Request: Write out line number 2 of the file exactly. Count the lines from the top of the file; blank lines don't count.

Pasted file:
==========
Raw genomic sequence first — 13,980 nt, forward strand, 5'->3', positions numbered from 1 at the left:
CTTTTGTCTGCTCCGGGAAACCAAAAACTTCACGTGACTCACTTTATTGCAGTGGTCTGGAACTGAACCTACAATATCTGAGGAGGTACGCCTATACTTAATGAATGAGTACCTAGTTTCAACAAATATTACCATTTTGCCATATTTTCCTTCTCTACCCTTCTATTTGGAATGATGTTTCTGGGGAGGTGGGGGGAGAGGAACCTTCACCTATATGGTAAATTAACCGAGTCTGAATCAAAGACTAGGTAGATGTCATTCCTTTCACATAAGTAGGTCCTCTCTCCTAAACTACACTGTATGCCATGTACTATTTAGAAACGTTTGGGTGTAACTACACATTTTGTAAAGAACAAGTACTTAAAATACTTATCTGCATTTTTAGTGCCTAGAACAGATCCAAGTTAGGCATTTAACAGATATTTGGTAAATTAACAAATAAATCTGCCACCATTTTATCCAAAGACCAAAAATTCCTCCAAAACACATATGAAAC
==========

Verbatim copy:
CTTTTGTCTGCTCCGGGAAACCAAAAACTTCACGTGACTCACTTTATTGCAGTGGTCTGGAACTGAACCTACAATATCTGAGGAGGTACGCCTATACTTAATGAATGAGTACCTAGTTTCAACAAATATTACCATTTTGCCATATTTTCCTTCTCTACCCTTCTATTTGGAATGATGTTTCTGGGGAGGTGGGGGGAGAGGAACCTTCACCTATATGGTAAATTAACCGAGTCTGAATCAAAGACTAGGTAGATGTCATTCCTTTCACATAAGTAGGTCCTCTCTCCTAAACTACACTGTATGCCATGTACTATTTAGAAACGTTTGGGTGTAACTACACATTTTGTAAAGAACAAGTACTTAAAATACTTATCTGCATTTTTAGTGCCTAGAACAGATCCAAGTTAGGCATTTAACAGATATTTGGTAAATTAACAAATAAATCTGCCACCATTTTATCCAAAGACCAAAAATTCCTCCAAAACACATATGAAAC